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  2. I suspect the Mormons are still haunted by the Mountain Meadows Massacre of 1857. The truth was buried hastily and a lot of Americans just do not trust LDS.

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    1. Most Mormons don't know a thing about the Mountain Meadows Massacre, the Kinderhook plates, the BoM witnesses' "eyes of faith", the BoM anachronisms, the DNA evidence, Smith's 30+ wives, the Book of Abraham papyri. I could go on and on. This is changing in the age of the internet. IMO, Mormonism is no more preposterous and no less trustworthy than any other religion. It just has the misfortune of having emerged recently and being subject to the rigorous scrutiny of modern historical research.

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  3. They might not shun lost sheep, but they shun gay ones. And their record for black sheep was pretty bad until the 70s. And there's that whole foundationally offensive notion of having the "real" native peoples be white. Loving you to bits, but LDS still stand along with Scientology as the scariest theologies in this hemisphere.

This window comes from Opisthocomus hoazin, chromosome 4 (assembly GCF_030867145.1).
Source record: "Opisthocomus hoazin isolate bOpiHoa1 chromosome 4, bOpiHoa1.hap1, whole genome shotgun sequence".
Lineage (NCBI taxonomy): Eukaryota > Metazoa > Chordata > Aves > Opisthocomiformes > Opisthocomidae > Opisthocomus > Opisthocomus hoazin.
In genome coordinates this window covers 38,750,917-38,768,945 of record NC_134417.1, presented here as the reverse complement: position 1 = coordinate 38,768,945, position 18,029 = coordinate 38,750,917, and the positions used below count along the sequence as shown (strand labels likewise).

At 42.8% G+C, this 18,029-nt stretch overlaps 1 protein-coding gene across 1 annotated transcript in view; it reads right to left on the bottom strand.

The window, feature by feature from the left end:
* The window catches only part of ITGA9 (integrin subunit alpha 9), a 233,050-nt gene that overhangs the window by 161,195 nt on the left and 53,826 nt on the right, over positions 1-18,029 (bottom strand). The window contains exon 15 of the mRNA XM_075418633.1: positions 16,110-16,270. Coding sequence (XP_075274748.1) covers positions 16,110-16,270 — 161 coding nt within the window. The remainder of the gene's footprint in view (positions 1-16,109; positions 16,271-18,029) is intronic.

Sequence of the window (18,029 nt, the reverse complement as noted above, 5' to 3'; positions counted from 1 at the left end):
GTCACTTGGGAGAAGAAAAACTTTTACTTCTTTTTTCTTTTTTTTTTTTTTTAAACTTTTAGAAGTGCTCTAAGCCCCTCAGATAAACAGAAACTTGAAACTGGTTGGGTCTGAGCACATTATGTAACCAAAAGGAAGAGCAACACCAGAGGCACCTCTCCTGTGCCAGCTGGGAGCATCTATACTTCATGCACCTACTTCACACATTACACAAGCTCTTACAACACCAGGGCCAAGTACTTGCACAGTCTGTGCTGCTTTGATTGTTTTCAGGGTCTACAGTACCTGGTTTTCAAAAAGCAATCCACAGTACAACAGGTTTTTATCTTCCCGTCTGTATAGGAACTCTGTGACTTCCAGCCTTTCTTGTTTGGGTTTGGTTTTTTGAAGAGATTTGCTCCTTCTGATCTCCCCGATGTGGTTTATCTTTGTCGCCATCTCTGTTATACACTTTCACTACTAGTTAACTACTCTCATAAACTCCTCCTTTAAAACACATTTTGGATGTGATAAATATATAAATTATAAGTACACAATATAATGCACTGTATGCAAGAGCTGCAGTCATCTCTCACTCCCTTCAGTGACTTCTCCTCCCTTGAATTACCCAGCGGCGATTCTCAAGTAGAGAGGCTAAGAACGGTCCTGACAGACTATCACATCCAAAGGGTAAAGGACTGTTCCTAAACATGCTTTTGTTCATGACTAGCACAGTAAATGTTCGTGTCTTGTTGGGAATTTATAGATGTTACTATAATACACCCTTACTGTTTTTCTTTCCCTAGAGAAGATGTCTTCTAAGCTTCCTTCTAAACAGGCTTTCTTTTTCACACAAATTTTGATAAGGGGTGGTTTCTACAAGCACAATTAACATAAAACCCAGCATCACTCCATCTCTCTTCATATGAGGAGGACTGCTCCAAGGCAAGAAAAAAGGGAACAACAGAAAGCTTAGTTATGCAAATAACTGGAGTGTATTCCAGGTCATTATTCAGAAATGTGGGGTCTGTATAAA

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    1. Ian, thanks so much for your comments. You misunderstand me if you believe I'm a Mormon apologist. I'm not. All the things that offend you offend me too. Forty years after abandoning theism, I started reading Mormon history and researching Mormon origins online as a way to understand myself and my loved ones. My hair caught fire.